It’s become like Mecca for people who are disgusted. I never expected this. This has blown my mind; I never thought that would happen. I get compliments every single day. So I think that’s what it’s given me: Not a big bank account, certainly not driving a fancy car — but it has given me something that’s much harder to get, joy.
I’m no Luddite, but I have to admit, I do get disgusted sometimes the way gadgets have taken over and replaced socializing in public. When I was teaching at a large university, it was rare to see a student who wasn’t either listening to music on headphones, talking on the phone, or texting. They were completely out of touch with whatever was happening in their surroundings in the present moment. And so I also enjoyed this piece at the WaPo on people who ruin things for everyone around them by talking loudly on their cell phones. Here’s a sample:
I love taking the train and typically enjoy the ride. It can be so peaceful, and you don’t have the stress that comes with flying. But if I don’t get a seat in the “quiet car” that Amtrak has designated for those us who want peace, I’m privy to some conversations that should only be conducted in private.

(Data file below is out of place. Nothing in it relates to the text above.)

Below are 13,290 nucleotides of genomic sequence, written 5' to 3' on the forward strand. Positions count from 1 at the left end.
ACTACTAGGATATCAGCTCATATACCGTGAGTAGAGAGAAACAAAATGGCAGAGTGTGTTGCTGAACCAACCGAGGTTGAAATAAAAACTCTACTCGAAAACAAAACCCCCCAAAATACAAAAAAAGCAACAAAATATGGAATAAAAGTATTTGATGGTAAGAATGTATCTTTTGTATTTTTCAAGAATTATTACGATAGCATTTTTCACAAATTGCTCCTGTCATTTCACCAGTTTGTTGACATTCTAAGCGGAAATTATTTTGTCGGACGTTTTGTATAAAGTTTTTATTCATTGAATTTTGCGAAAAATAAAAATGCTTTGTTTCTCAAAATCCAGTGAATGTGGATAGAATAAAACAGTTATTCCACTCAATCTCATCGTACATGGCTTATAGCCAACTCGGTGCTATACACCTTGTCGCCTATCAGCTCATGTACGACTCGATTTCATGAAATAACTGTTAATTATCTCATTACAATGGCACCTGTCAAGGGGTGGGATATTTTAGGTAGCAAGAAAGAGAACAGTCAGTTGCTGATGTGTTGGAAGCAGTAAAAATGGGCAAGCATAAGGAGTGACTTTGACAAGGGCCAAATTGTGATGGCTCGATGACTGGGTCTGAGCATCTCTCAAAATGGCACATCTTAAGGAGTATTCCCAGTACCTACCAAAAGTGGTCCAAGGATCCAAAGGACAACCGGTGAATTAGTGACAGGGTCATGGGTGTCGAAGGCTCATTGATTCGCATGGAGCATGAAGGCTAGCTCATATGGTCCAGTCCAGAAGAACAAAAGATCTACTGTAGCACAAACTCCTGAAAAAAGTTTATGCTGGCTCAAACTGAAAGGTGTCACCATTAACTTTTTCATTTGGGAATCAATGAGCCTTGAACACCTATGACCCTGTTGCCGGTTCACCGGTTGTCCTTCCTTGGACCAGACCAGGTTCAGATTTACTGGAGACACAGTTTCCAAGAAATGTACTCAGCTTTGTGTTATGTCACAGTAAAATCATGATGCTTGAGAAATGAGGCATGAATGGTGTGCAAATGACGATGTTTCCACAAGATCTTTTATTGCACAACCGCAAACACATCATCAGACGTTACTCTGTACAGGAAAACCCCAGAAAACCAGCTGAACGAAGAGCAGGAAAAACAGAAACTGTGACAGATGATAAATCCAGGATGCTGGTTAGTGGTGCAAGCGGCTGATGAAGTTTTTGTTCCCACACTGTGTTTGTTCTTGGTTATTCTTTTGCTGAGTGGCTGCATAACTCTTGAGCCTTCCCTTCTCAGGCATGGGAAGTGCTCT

I understand the occasional short conversation to let someone know when to pick you up or that the train is running late, but people are holding long and involved conversations, often about inane stuff. Businessmen are barking orders or, in one case I overheard, holding a conference call. I really don’t want to know your business.
On a recent Amtrak trip, a woman sat next to me and made a call to her friend who, I learned, was afraid she had a sexually transmitted disease. Thankfully, another seat opened up and the woman moved. But I could still hear her describing the test for the disease.
And have you noticed that many people seem to have no compunction about making you wait while they take calls? Why not just call the person back later and talk to the person you’re with?
OK, that’s all I’ve got. What are your recommended links for today?